Who is Superwoman? The answer probably won’t surprise you, but it makes for an interesting tale… Your Major Spoilers review of Superwoman #1 awaits!
Previously in Superwoman: “”Who Is Superwoman?” part one! Lois Lane takes flight! Now powered up with the abilities of Superman, Lois pledges to carry on the super-legacy as Superwoman! There’s only one problem: Lois’ new powers are killing her, and neither she nor her friend and confidant Lana Lang know what to do about it. Will Lois even survive long enough to learn the deadly secret of Ultra Woman?”
A few years ago, DC Comics said that they were going to abandon the business of continuity in order to focus on telling stories regardless of where they fit. With DC Rebirth, and Superwoman specifically, I think they have finally succeeded. Our story opens in Smallville, where a newly super-powered Lois Lane has a proposition for Lana Lang: Help her be the hero that the fallen Superman was. (This is, apparently, the New 52 versions of the characters, and not the Lois who is currently married to the recurrent Pre-Flashpoint Superman. It’s only confusing if you think about it…) In the wake of the battle between Doomsday, Superman and Lex-Luthor-cosplaying-as-Superman, Luthor is ready to dedicate his latest brainchild, a floating battleship which is totally about hope and not fear and supremacy through firepower, you guys. When disaster strikes, though, his armor malfunctions, forcing Superwoman to reveal herself…
LOTS OF BITS OF CONTINUITY BUSINESS
Or should I say, “herselves.” It’s the first of several out-of-left-field shocking moments in the issue, and the strength of Jiminez’ art really carries it well. Superwoman looks amazing, as does Superwoman, and the last page is perhaps the most unexpected twist since Thunderbolts #1 (assuming, of course, that it is what it seems to be.) There are many lovely continuity bits throughout the issue that made me smile: Lana now works for The Daily Star, under editor George Taylor (references to very early Golden Age Superman), both Superwoman costumes are references to past Super-books, and bits and pieces of Lois’ story in this issue all hearken back to great Superman moments. There’s even a “Who’s got YOU?” line that is wonderful, and it’s all tied together with Lois and Lana as protagonists, reminding me of a Silver Age Imaginary Story with new twists and a real sense of urgency and reality that I didn’t even realize I was missing.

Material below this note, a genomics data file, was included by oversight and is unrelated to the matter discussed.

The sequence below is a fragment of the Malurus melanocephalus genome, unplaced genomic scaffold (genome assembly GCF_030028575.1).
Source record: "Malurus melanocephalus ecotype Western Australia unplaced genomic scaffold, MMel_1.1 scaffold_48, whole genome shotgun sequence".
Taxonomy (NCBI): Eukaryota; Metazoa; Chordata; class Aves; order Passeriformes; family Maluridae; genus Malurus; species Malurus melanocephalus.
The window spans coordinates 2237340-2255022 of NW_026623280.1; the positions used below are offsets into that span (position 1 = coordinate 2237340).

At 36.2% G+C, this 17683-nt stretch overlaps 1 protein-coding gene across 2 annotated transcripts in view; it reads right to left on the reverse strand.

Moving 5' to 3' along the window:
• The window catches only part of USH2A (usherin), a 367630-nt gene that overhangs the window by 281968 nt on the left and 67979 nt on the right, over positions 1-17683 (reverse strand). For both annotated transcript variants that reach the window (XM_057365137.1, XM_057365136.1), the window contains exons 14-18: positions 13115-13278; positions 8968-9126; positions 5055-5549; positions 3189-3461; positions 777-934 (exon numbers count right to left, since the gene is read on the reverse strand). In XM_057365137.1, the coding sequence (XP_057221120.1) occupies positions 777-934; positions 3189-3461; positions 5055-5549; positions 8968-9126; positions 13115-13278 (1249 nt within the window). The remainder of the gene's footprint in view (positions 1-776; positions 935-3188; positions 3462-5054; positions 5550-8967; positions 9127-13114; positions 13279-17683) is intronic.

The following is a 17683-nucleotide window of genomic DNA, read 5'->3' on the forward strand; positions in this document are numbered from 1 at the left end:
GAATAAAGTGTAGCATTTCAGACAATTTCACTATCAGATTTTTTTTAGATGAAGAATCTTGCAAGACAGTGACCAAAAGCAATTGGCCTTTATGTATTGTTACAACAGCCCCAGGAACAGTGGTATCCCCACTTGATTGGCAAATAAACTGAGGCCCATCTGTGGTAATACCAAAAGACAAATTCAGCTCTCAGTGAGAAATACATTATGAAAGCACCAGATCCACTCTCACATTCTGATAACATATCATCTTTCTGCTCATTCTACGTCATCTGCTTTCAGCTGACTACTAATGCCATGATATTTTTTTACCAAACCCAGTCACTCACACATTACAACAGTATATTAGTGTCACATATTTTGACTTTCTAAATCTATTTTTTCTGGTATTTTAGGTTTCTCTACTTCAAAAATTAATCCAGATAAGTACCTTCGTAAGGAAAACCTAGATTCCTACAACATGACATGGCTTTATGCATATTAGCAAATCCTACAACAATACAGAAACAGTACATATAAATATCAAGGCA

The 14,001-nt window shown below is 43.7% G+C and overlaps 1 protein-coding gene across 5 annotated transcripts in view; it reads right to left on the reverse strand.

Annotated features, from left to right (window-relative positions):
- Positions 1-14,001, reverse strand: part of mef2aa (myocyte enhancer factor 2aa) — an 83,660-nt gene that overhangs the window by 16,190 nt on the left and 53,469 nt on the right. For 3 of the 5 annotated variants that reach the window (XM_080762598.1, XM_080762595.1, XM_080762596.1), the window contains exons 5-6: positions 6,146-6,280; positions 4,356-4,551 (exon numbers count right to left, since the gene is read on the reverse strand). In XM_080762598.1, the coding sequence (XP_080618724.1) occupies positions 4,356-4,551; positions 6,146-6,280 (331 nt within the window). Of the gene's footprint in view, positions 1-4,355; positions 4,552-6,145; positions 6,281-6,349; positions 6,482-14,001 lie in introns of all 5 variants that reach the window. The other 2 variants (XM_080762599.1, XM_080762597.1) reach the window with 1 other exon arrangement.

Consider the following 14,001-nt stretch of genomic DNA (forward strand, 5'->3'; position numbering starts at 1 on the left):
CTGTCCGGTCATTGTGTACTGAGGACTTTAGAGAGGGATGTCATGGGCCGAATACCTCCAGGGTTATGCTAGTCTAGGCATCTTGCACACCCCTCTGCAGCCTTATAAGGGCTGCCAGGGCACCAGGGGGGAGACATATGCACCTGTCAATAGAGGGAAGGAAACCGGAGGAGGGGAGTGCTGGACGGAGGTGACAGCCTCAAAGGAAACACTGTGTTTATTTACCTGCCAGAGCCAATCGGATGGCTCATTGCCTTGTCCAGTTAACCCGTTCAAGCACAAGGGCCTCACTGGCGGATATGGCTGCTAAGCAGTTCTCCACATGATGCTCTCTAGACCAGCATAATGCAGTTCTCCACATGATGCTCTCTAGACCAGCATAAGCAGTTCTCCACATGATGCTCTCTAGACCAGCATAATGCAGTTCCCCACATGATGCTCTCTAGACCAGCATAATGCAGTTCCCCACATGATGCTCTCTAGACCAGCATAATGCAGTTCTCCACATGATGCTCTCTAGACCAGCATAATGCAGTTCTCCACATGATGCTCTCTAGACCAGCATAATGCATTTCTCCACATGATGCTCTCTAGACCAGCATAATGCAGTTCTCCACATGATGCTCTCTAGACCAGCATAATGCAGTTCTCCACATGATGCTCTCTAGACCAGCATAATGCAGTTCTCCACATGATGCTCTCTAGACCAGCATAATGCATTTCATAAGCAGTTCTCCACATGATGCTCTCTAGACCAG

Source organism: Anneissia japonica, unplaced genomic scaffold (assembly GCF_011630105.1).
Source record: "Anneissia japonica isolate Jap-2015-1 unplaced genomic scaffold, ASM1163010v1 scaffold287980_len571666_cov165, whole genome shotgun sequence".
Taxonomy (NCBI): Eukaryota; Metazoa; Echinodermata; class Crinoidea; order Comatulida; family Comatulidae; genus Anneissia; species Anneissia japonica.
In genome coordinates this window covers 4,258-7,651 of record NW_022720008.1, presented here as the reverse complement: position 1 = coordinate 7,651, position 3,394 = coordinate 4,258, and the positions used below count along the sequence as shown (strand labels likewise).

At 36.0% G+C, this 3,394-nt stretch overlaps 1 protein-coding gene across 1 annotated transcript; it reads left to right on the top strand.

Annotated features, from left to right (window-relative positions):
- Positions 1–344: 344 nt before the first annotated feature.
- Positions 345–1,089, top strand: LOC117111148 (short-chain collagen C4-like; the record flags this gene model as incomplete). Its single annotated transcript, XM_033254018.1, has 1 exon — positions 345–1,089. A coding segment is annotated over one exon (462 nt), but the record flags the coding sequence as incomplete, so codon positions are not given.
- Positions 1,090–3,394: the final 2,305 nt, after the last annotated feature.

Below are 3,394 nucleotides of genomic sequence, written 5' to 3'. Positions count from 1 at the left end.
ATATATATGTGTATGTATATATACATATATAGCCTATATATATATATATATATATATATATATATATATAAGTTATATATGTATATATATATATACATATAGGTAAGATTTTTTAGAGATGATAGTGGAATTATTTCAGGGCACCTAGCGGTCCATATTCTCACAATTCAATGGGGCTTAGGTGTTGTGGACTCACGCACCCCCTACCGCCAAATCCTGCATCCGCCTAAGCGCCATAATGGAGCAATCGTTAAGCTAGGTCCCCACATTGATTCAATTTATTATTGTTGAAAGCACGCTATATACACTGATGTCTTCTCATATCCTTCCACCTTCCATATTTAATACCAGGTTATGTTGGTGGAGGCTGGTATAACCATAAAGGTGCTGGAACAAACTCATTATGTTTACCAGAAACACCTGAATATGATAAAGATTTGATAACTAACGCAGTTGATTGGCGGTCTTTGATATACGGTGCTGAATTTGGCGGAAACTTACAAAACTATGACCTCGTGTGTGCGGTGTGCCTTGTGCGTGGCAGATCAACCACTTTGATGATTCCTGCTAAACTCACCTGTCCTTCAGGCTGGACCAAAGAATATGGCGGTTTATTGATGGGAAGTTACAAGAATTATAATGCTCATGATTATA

THE BOTTOM LINE: WOW
In short, it’s a really strong first issue, using continuity to build the story they want to tell, rather than as a restriction, and it features a plot we’ve seen many times before in an entirely new and different way. Superwoman #1 is good stuff, both in art and in story, and I’m definitely hooked for more stories like this, leaving the book with an impressible 4.5 out of 5 stars overall. If nothing else, a monthly dose of Phil Jiminez art is worth $2.99 per month…[taq_review]